Thursday, March 3, 2011

Tails of South T Bar

This ones off topic, not fishing , just a story.

After a long Friday in the IT salt mines, Marie and I decided to get away for the weekend. We hurried to pack her CRV and headed for our thirty-five acre parcel of paradise on South T Bar ranch.

Three and a half hours later, we pulled into our makeshift driveway, as the sun was setting behind Waugh mountain. Driving to the campsite, we wove around prairie dog mounds and a fine crop of noxious, but extremely healthy, bull thistles in late summer bloom. I parked on a scrub oak and pinion knoll, getting a panoramic view of our jack rabbit meadow as dusk settled in.

We emptied the car, turned down the seats, set out the sleeping bags and snuggled into our folding camp chairs hoping to hear some coyotes before retiring. Twilight on the ranch is beautiful. The air gets soft and the earth darkens where it meets the sky. A sculpted edge of black mountain skyline surrounds you as night arrives and the first of a million stars make their appearance.

The night was cloudless and the moon was the color of french vanilla ice cream and casting shadows. The Coyote pack paid their respects;  just off to the west and very close. It seemed like they would be hunting our creek bed tonight. Our Jack Rabbit better be on the alert. He's big and gray, a wise and careful rabbit. He better be close to his hiding place tonight, deep in the Badgers old den. After hearing the coyotes, we called it a night and went to the car to listen to night sounds and calls from the hunting coyotes.

 In the middle of the night, we woke, hearing them hunting the meadow. My eye's needed to adjust and I tried to get the binoculars on them, but they were simply invisible noises. Close enough to the car to hear their feet padding through the grass as they ran past the car, but unseen. On the alert, I could hear large dogs barking, miles away but persistently closer.

To reach South T Bar, the dirt road had an easement through a sheep ranchers property. It was a usual occurrence for his six or seven Pyrennes dogs to escort our car (my car had their tooth marks imprinted on its bumper). They'd be standing, lying, and sitting around like white marble statues, until the moment they saw us. From our first appearance, at the base of the hill, to our final exit around a bend in the road, they chased and attacked the car. They made sure we knew that our presence was an intrusion before they returned honorably to their porches.

The distant  barking must be coming from some of the Pyrennes.The moon was bright and we saw two large white shapes, far down valley, rapidly getting closer as their warning grew louder. I could sense authority in the sounds of their barking as they closed in on the coyotes. Pyrennes guard duty, 24x7, protecting their flock.

We were in the middle of this show down, close enough to hear the air being forced from the coyote lungs as they ran nervously around us. Not wanting to give up their hunting, yet seeing, hearing, and probably smelling the white shapes approaching, ever closer. What a thrill! Alert with excitement; surrounded by invisible wild hunters and watching breathlessly as the two courageous white knights closed in to keep the forces of darkness in check.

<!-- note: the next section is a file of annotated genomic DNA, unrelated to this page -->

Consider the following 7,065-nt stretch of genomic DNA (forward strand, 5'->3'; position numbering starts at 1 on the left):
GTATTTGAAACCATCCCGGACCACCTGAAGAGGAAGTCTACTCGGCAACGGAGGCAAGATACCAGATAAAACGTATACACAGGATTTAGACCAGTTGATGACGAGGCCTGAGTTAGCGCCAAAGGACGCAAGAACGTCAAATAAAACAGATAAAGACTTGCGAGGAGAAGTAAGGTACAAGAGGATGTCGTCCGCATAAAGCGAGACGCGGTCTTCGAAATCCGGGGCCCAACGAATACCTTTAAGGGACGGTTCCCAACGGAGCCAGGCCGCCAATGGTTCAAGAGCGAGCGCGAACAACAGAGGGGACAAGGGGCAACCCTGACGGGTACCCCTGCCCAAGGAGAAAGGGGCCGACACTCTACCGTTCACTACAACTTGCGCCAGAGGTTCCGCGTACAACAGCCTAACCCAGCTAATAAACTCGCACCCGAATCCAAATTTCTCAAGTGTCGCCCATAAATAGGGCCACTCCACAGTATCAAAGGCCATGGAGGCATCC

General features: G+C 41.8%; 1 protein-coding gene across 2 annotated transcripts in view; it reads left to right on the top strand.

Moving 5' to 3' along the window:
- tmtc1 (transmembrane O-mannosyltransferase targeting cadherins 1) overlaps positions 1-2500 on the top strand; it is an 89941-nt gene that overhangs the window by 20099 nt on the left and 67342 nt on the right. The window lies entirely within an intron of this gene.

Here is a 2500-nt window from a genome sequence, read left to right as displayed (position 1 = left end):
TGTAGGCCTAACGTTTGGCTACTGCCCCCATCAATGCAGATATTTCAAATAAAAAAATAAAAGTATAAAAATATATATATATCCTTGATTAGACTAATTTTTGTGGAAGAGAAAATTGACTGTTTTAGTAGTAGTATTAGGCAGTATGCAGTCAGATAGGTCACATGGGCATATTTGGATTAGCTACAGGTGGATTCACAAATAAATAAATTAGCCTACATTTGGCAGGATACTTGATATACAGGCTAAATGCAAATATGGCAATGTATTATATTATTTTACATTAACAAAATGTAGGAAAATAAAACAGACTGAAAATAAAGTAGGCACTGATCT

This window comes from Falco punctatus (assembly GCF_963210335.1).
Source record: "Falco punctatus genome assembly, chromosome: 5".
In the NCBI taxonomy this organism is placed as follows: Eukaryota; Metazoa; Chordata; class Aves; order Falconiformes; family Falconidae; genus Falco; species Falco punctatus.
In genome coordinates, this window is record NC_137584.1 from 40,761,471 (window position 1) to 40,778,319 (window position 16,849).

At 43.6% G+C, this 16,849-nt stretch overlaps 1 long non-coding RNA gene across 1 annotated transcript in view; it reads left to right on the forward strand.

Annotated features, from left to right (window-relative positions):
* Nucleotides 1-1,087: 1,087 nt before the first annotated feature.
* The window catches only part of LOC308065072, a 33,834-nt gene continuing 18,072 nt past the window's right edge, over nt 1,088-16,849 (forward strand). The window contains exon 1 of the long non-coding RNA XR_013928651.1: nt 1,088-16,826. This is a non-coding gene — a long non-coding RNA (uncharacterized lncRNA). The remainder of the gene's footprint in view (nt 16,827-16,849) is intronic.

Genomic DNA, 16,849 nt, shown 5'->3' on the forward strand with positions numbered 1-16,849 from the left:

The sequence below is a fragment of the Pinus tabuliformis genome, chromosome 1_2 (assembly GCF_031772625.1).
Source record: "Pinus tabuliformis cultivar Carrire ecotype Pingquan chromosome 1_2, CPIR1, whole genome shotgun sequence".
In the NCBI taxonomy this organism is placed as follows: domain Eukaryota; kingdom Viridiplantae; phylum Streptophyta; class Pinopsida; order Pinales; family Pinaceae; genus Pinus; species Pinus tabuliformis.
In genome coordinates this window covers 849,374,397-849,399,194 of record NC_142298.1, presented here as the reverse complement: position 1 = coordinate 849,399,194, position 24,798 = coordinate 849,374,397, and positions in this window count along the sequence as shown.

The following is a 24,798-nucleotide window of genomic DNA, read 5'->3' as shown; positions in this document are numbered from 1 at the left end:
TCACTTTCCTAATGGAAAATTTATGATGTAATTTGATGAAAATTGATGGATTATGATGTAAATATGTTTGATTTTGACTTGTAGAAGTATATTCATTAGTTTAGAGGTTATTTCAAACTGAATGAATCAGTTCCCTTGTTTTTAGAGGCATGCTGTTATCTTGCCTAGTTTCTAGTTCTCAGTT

The two Pyrenees arrived quickly. They marked our car in the moonlight, then proudly departed with tails held high to continue their vigilance into the night. Marie and I just grinned to each other and settled back into our sleeping bags. The loud woofs of the Pyrenees disappeared behind a ridge and then surface again farther away, ever on watch.

The next morning we made coffee, reminisced the nights excitement and decided to spend the day whacking the thistle crop into submission. After about an hour of search and destroy, Marie said "Look!" and I did.

Two Pyrenees were coming up the meadow straight at us. Our only experience with these dogs was the drive through their territory and it was never a friendly encounter. There was reason for concern. Marie said, "Are they going to be mean?" I looked at them, now about 50 yards away and one of their tails was wagging. As he approached, I put down my shovel and extended my hand to let him sniff it. Thankfully, they were incredible new friends, coming back to make amends for keeping us up all night. Break out the hot dogs!

Since they'd been up, chasing coyotes all night, they were tired and probably never made it back home, to the ranch. We set out some water and they lapped it up and both laid down by the car, at ease now and waiting for lunch and affection. These two dogs were beautiful and noble; intelligent faces with deep knowing dark eyes and black noses. Thick white coats a bit tattered from the nights crusade. Both wore collars with tags; Winni and Bear. Probably the mated parents of the sheep ranchers Pyrenees clan. .(they did get hot dogs).
From that day forward, each time we would travel to South T Bar to camp the property, they'd make the trip to visit us. They never forgot us and neither have we forgot them. For years, Marie's retirement dream is to raise Pyrenees puppies!

1 comment:

Natalie and my german shorthaired pointers said...

I always wanted to go to places such as this. I have two dogs and a cat, I am sure they would love to play in this open are.